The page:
A comma is often used to distinguish main clauses from secondary or subordinate clauses. Commas are frequently misused and therefore you shouldn’t use them unless you are sure that they’re appropriate. Instead, resort to employing full stops if you aren’t sure whether a comma would be correct. If part of a text feels complete, or contains a subject and verb, it is safe to define it with a full stop.
When to Use a Comma – How to Use a Comma
He mustered a sigh of relief, his car was right where he left it in the car park.
The comma here is used incorrectly. The first part of the sentence (He mustered a sigh of relief) contains a verb (mustered) and a subject (he). Therefore, it should be its own sentence:
He mustered a sigh of relief. His car was right where he left it in the car park.
Commas can also be used to add a preface to a sentence, with a word such as ‘however’ and ‘unfortunately.’ This can be used to set the tone of a sentence and link it to a previous sentence:
His car was right where he left it in the car park. Unfortunately, two of the windows had been smashed.
These sentence adverbs add context to the sentence which follows it. In this case, use a comma after the sentence adverb.
More Sentence Adverbs – How to Use a Comma
Here are some other sentence adverbs, which require a comma to be placed after them:
- Honestly, …
- Clearly, …
- Frankly, …
- Curiously, …
- Sadly, …
- Coincidentally, …
- Afterwards, …
- Suddenly, …
- In contrast, …
Commas are also used to separate the items of a list which appear in the text rather than as bullet points. For example:
The damage to the car included two smashed windows, a slashed tyre, dents on the bonnet and a snapped aerial.
Each item in the list is followed by a comma to distinguish them. Generally, the final item on the list uses the connective ‘and’ rather than another comma (e.g. dents on the bonnet and a snapped aerial).
Changing Sentence Order – How to Use a Comma
Commas can be used to change the order of a sentence. By changing how the sentence is structured, variety can be added to the text. For example, read the following sentence:
Orderly queues were formed outside of the main hall in order to prevent congestion in the corridors.
This can be restructured using a comma to read as:
In order to prevent congestion in the corridors, orderly queues were formed outside of the main hall.
Both sentences make sense and flow well, but variety can keep a sentence interesting. Another use of the comma is to embed clauses into a main clause. This is done to add extra information without making the sentence ambiguous. For example:
The boys, wearing suits, couldn’t climb over the fence.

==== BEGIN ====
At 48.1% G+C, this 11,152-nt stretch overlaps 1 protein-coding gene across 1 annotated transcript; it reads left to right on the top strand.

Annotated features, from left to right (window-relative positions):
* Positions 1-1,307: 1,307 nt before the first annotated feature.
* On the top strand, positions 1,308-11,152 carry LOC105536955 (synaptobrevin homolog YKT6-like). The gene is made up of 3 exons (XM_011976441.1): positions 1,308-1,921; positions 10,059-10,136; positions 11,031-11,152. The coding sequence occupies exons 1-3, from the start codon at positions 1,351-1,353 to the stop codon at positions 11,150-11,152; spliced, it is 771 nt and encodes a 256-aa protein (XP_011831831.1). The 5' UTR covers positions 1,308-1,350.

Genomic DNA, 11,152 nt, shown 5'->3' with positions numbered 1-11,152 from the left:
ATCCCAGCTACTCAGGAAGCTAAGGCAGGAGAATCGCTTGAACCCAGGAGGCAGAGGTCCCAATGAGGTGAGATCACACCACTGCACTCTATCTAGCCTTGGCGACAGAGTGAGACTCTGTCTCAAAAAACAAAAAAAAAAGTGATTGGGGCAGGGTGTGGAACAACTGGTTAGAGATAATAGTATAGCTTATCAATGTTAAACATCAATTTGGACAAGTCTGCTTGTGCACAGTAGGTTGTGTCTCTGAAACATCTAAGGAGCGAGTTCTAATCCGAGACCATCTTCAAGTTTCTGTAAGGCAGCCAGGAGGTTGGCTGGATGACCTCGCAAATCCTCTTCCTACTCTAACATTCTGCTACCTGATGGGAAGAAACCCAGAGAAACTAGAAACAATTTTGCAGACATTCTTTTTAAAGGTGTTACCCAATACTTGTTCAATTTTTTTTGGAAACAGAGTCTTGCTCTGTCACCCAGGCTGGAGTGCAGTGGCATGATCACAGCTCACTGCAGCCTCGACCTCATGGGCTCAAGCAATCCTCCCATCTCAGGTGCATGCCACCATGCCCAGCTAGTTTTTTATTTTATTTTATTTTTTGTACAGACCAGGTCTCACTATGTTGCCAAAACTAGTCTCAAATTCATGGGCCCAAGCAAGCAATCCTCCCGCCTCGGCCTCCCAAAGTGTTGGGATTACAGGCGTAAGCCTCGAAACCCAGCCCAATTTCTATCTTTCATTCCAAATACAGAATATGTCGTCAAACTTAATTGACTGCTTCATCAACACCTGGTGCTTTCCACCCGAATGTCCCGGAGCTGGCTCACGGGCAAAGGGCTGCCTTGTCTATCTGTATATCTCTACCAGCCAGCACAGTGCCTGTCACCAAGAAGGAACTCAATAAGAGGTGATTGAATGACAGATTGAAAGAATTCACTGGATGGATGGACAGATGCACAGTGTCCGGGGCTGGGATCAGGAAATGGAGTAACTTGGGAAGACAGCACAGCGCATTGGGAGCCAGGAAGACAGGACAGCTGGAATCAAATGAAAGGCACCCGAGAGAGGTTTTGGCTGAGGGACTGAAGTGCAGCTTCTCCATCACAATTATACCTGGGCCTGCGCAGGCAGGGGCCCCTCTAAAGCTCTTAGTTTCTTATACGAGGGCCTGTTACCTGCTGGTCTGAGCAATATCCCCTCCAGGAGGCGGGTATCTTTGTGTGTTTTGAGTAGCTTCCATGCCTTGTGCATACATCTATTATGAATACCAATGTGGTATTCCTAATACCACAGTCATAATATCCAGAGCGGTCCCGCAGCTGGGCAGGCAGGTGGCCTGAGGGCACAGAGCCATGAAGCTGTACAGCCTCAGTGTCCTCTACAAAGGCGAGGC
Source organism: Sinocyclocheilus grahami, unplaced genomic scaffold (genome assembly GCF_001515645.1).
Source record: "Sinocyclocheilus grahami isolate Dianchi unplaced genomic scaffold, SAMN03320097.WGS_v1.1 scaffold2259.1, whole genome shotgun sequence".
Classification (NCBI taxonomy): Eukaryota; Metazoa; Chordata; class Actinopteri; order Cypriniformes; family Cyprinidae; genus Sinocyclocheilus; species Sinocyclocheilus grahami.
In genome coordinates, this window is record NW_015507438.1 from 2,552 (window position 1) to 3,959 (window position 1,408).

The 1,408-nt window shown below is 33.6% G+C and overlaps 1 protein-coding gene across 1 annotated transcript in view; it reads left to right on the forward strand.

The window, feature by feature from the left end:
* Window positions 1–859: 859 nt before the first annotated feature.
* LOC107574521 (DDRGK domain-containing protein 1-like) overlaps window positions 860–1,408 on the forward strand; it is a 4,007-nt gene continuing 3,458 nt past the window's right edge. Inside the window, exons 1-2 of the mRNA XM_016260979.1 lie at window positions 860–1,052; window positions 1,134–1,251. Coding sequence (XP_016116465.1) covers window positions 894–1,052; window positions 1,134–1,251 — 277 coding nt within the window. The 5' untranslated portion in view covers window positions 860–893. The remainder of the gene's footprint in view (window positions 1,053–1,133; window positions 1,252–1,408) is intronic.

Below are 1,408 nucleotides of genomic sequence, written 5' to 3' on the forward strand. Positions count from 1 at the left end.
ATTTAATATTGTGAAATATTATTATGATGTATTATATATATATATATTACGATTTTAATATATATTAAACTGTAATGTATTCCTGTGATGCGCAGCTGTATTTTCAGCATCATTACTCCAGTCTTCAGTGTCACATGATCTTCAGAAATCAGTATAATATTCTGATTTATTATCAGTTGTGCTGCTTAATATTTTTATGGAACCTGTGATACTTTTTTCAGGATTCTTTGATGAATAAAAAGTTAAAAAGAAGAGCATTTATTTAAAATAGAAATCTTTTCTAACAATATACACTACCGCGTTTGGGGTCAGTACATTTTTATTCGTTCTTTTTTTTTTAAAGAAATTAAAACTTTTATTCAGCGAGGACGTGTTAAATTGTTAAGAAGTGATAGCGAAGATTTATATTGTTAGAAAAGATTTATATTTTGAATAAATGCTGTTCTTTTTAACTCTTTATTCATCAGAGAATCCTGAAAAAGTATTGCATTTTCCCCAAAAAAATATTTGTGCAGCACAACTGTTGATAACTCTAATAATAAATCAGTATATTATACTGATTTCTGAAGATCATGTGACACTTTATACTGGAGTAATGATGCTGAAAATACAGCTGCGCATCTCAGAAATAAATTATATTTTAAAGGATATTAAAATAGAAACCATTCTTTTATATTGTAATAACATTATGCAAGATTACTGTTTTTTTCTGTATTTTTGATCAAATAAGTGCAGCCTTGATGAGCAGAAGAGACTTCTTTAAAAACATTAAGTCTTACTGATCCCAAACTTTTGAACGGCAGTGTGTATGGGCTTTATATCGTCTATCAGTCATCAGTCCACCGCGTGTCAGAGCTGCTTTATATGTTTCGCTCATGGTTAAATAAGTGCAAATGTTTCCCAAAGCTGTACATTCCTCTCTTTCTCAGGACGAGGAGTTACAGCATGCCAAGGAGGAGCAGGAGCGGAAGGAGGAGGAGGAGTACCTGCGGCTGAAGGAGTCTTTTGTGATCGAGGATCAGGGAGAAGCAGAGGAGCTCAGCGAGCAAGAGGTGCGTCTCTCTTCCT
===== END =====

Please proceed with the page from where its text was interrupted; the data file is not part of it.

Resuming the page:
Without commas, this would read differently:
The boys wearing suits couldn’t climb over the fence.
There is a slight difference in meaning between these two statements. The subject of the first sentence is ‘the boys’. In the second sentence, the subject is ‘the boys wearing suits’.
The difference between the two sentences is subtle but important, since the use of commas in the first sentence creates an embedded clause. In this case, it works as an explanation: that the boys couldn’t climb over the fence because they were wearing suits.
In the second sentence, all of the boys wearing suits could not climb over the fence, but this could be due to any reason. For instance, they could be too short to climb it. By adding the embedded clause, extra information is added to the sentence. This makes the sentence clearer overall.
In this case, the embedded clause is ‘wearing suits’. This information could have been included in another way, such as with parentheses (brackets) or by using dashes. However, both would interrupt the flow of the sentence:
The boys (wearing suits) couldn’t climb over the fence.
The boys – wearing suits – couldn’t climb over the fence.
Therefore, the embedded clause is the best choice for this sentence.
Messy Sentences – How to Use a Comma
Look for pieces of additional information placed into sentences which would function on their own. For example:
The boys couldn’t climb over the fence.
This functions as a complete sentence, but if the added clause was embedded without commas, it may look messy or confusing. In these cases, it is best to add a comma.
In addition to whole clauses, sometimes individual words are embedded into a sentence. These operate in the same way:
The boys, understandably, couldn’t climb over the fence.
Understandably, the boys couldn’t climb over the fence.
The boys couldn’t climb over the fence, understandably.
Finally, commas are used when writing dialogue. The comma comes after the final word of text, before the quotation marks appear:
Mrs Brown exclaimed, “Students are failing to understand the importance of the First World War.”
In other cases, the dialogue may be separated by directions about the speaker and their tone. In this scenario the commas are placed differently.
“Students are failing to understand the importance of the First World War,” Mrs Brown exclaimed. “This must change in the near future.”
If this structure is used, then the comma appears at the end of the first piece of dialogue, before the speech marks end and the speech directions are given.